Monday, May 16, 2005

A conversation with copy editors in publishing

The Book Standards has a feature on manuscript copy editors by Adam Langer.
They perform one of the most important jobs on manuscripts, saving authors from their misspellings, their grammatical errors, their logical and stylistic flaws, and yet, their efforts remain largely anonymous.
He interviews a few editors (Judit Z. Bodnar, Courtney Denney, Jude Grant. Dorian Hastings, Steve Lamont and Betsy Uhrig) and includes responses in the article.

Find the books they keep at their desks, their tips on what makes a good editor and why it can be tough, the anonymity of editing, and what to do when you're forced to copy edit a snoozer.
One needs to be fairly neurotic to copyedit -- you have to be willing to spend time worrying about whether something's a restrictive participle or a nonrestrictive one, and you actually have to care. Relatedly, it has to make a difference to you whether the name of the song is "I Want to Hold You Hand" or "I Wanna Hold Your Hand." ...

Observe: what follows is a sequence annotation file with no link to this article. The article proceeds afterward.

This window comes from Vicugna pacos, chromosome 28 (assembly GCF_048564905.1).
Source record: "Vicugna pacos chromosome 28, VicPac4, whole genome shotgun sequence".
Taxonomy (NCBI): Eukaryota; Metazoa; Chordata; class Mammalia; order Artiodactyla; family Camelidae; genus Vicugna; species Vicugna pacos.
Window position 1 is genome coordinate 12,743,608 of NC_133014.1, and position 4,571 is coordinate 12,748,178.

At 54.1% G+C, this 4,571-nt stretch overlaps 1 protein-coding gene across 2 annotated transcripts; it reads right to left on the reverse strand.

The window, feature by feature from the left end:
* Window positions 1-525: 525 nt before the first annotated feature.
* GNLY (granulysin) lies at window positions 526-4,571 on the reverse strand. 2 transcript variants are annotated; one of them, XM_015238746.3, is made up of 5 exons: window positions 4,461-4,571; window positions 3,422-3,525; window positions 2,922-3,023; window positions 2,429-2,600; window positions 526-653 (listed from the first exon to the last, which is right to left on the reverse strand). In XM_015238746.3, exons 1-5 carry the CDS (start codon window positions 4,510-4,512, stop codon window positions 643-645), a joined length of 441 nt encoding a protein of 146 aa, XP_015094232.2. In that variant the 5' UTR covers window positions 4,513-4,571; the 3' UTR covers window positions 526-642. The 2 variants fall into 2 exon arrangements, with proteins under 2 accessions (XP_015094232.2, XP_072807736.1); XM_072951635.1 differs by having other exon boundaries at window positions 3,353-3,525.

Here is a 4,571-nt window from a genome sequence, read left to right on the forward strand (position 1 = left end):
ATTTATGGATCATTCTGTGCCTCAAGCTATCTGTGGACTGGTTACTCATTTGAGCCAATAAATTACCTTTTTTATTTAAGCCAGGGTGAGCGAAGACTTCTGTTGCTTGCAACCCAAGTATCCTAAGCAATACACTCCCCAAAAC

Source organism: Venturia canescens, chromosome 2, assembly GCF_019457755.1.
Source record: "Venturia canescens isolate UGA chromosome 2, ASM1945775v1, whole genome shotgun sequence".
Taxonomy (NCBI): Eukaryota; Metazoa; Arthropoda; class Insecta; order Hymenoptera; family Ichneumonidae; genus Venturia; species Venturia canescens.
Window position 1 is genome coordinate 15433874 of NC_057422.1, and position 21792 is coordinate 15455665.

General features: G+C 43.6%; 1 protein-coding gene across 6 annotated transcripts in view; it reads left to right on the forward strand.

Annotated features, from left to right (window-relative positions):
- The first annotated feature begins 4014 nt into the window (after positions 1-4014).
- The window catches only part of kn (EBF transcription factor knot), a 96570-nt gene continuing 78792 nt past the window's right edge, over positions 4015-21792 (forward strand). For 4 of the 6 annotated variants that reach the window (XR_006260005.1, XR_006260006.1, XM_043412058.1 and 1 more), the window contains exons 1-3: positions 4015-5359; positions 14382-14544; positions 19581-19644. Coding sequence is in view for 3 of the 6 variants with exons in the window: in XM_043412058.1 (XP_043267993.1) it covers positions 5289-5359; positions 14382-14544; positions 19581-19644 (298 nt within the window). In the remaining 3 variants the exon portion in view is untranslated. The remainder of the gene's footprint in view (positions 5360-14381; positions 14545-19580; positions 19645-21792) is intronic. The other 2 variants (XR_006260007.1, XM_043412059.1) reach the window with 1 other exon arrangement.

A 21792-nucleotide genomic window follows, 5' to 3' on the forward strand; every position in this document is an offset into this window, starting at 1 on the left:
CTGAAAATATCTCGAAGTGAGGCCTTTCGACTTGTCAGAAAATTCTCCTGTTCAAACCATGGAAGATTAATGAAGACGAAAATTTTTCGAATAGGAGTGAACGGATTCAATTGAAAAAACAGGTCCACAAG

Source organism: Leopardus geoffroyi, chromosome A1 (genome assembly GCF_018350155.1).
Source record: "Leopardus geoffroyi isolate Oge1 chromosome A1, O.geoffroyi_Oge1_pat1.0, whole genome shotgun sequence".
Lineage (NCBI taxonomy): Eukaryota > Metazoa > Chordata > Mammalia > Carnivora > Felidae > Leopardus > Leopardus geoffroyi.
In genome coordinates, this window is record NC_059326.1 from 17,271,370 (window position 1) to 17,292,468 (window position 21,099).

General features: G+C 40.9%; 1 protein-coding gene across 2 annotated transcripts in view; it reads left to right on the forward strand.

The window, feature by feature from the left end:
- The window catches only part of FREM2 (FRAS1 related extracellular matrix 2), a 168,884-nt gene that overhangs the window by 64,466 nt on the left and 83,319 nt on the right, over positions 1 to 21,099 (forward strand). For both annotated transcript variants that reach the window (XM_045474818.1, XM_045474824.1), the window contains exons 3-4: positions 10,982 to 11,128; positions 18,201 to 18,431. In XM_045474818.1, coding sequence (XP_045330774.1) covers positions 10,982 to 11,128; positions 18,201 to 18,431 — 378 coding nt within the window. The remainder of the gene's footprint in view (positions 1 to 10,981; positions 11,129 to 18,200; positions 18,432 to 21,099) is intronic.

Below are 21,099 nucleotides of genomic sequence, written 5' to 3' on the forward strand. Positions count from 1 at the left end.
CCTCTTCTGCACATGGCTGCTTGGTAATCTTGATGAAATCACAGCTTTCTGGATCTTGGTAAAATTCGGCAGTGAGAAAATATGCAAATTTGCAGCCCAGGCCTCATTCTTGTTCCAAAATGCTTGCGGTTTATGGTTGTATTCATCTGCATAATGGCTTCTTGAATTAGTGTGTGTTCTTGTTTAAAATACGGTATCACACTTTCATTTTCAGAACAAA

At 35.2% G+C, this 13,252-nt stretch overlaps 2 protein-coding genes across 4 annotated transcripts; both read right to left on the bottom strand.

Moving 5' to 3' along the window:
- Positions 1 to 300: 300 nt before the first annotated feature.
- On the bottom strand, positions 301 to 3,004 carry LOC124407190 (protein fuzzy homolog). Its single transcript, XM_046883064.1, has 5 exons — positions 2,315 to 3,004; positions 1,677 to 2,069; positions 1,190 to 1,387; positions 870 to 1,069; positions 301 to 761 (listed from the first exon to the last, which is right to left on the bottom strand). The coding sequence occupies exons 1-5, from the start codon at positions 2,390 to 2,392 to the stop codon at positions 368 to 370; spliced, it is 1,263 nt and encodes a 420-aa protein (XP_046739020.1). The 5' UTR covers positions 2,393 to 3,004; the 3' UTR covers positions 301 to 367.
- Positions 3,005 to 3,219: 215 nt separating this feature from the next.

I work in fits and starts, bitch and moan to others in the business, toy with the idea of leaving everything just as it is, walk around the block when I find myself sarcastically reading passages aloud to myself. When the deadline looms close enough, I sit down and do what I'm being paid to do. You just do your best and wonder why you didn't make a career of grooming poodles or putting wheels on toy trains when you had the chance. And why you didn't have the business sense to whip out a piece of trash and sell it to a publisher for a huge advance.
(Link via Languagehat)


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